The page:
“Currently, Hindu temples in the state are under different types of control. Temples that have suffered at the hands of bureaucrats will be freed. We will bring a law giving rights to temple managements to look after their own development,” he said.
Karnataka has about 34,563 temples under the state’s Hindu Religious Institutions And Charitable Endowments Department, or the Muzrai Department. Of them, 205 fall under Category A, which covers temples with annual revenues more than Rs 25 lakh; 139 under Category B, for those with annual revenues between Rs 5 lakh and Rs 25 lakh; and the rest under Category C.
A senior official said that in 2018-20, the A and B category temples earned Rs 1,383.63 crore. The Covid-19 lockdown saw a steep fall in revenues. The data for 2021 is being compiled.
Under the Hindu Religious Institutions and Charitable Endowments Act and Rules, after deducting their expenditures, the A and B grade temples are supposed to contribute 10% and 5% of their funds respectively to the Muzrai Department. The money is to be used for development of the temples.
During the Siddaramaiah-led Congress government, there were allegations that the revenue generated from temples was used for development of other religious institutions. This charge has gained strength, said a source, as the auditing of temple funds has been an issue for a long time.
A source in the Muzrai Department said that while temples which generate large revenues would be happy about the decision, the move is going to hit the ones that earn less as they are dependent on government support.
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In 2020-21, the Muzrai Department sanctioned about Rs 208.29 crore for development of temples across the state. Of this, Rs 15.33 crore, the highest, was allotted to former chief minister B S Yedyiurappa’s home district.
Hindu outfits in the state, as in many other parts of the country, have been seeking that temples be freed of government ‘control’. In Uttarakhand, the BJP government recently cancelled a decision to bring 51 shrines under a board.
Welcoming the move, Pramod Muthalik, head of the Rashtriya Hindu Sena, said the money donated by devotees should be used only for development of temples and was currently being misused.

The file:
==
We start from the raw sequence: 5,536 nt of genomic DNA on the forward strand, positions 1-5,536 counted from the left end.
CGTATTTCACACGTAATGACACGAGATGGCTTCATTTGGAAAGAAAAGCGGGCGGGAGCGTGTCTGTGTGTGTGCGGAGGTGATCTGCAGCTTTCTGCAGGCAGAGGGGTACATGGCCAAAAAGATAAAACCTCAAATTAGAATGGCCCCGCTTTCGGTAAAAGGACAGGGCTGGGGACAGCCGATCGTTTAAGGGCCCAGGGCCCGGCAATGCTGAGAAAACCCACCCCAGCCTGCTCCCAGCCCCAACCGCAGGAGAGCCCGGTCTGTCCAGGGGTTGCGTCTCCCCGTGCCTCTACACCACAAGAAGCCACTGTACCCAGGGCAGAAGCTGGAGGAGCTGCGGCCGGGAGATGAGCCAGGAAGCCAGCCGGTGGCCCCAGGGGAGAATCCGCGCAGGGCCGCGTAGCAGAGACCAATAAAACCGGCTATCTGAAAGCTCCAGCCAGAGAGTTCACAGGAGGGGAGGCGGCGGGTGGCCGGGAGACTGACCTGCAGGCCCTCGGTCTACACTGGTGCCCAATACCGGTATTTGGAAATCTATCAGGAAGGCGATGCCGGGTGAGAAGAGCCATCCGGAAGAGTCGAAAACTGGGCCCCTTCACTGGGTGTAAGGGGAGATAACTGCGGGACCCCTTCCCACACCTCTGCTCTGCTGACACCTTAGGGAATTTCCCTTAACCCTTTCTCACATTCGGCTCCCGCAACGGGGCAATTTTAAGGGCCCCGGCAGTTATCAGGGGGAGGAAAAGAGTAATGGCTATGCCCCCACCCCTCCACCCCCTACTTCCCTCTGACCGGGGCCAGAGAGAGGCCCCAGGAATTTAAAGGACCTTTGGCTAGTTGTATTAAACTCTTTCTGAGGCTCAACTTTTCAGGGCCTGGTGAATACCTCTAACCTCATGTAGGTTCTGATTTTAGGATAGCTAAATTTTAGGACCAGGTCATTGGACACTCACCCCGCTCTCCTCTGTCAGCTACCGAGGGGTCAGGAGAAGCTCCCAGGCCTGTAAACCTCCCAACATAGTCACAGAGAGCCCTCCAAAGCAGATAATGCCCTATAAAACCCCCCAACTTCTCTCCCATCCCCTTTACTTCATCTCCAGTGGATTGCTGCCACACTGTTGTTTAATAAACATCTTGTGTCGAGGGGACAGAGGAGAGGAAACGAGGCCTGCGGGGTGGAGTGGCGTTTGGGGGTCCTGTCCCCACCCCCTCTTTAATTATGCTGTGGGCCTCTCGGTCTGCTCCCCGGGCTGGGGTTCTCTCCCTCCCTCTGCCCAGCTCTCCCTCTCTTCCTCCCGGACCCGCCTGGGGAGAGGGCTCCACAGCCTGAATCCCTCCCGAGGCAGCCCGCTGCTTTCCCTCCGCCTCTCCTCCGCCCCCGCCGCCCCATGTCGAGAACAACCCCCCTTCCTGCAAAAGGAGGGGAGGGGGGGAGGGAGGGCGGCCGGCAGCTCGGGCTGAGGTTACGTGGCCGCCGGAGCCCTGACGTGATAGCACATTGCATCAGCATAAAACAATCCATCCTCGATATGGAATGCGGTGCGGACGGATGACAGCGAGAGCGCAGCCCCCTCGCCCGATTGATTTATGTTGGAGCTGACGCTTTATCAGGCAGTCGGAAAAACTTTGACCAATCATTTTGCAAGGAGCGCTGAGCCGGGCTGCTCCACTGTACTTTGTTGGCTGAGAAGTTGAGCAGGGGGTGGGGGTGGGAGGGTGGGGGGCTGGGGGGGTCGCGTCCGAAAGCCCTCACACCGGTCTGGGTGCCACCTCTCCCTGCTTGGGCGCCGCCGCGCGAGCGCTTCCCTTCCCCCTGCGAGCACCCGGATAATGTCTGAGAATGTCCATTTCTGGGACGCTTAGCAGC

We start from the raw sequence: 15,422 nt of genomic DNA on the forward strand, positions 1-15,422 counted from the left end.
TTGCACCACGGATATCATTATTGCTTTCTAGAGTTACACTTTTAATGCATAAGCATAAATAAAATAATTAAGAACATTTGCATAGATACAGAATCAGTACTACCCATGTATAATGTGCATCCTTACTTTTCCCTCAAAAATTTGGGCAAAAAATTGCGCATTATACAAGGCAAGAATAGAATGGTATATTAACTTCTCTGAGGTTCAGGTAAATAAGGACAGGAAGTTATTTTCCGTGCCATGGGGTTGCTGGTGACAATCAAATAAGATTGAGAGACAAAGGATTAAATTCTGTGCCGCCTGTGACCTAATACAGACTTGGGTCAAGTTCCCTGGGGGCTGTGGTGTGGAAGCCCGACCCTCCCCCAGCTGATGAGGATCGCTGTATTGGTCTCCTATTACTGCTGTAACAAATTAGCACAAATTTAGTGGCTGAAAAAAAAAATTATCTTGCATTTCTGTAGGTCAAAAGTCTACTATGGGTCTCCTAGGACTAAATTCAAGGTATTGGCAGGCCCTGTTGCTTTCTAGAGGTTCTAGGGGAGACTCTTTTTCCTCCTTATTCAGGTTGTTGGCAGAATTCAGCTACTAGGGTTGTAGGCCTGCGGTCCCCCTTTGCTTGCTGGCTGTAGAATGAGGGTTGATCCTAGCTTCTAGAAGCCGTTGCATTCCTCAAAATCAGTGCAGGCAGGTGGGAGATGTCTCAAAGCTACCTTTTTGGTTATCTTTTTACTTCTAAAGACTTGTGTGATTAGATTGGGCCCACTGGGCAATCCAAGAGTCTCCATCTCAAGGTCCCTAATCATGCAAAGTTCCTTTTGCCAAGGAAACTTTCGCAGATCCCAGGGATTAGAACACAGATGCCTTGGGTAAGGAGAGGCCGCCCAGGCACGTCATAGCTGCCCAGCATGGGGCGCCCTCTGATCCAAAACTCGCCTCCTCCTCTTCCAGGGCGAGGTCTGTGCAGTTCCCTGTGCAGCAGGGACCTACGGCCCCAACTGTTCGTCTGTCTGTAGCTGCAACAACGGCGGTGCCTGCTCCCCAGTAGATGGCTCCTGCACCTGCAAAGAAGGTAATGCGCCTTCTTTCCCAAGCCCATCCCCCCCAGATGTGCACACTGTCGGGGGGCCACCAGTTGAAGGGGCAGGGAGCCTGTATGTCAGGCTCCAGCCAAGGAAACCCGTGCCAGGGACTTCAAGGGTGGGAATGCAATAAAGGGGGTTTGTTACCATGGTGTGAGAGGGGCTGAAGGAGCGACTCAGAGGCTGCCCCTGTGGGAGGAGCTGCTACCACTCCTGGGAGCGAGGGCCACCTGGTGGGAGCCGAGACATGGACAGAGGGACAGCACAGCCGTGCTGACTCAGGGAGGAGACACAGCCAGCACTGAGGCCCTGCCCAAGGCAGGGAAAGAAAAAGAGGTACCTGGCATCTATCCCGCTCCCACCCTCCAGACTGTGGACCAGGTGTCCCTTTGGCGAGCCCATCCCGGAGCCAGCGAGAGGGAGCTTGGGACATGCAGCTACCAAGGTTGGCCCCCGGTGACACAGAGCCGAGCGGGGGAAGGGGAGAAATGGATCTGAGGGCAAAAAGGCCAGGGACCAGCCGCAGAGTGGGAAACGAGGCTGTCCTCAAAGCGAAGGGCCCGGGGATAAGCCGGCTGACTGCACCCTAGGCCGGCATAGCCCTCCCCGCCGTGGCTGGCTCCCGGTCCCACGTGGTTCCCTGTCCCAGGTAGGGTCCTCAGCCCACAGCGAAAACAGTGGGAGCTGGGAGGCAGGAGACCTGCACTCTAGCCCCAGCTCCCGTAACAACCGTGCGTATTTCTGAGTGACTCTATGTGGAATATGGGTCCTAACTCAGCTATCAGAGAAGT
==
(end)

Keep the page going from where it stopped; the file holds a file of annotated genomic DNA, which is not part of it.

On the 34,000 temples which earn less than Rs 5 lakh annually and hence need government funds, Muthalik said: “Let the government come up with the Bill. I shall comment then.”
Opposing the move, Congress state president D K Shivakumar said temples are assets of the State and a source of revenue, and the party would counter the Bill. Former Chief Minister Siddaramaiah said: “Most temples are already independent. Only some are with the Muzrai Department. The decision is okay if in the interest of the people. However, Bommai has said so keeping in mind the elections. That is the problem.”
Brought in as a replacement for Yediyurappa, Bommai is on a shaky wicket in the state. The endorsement of the recent state executive committee of his leadership might have quelled the voices against him, but this might not last. The temple plans is just the latest bid by the leader who comes from a socialist background to strengthen his Hindutva credentials, after the recent anti-conversion Bill and his tacit silence on moral policing incidents.
The ‘richest’ temples as per 2019-20 revenues
Kukke Subramanya temple, Subramanya: Rs 99.82 croreMookambika temple, Kollur: Rs 45.65 crore
Chamundeshwari temple and temples in the palace under Muzarai Dept, Mysuru: Rs 35.23 crore
Durga Parameshwari temple, Kateel: Rs 25.42 croreSri Srikanteshwara temple, Nanjangud: Rs 20.80 crore
Renuka Yellamma temple, Savadatti: Rs 16.77 crore
Durga Parameshwari temple, Udupi taluk: Rs 11.43 crore
Banashankari temple, Bengaluru: Rs 9.04 crore
Siddalingeshwara temple, Yediyur: Rs 6.93 crore
Ghati Subramanya swamy temple, Doddaballapura: Rs 8.20 crore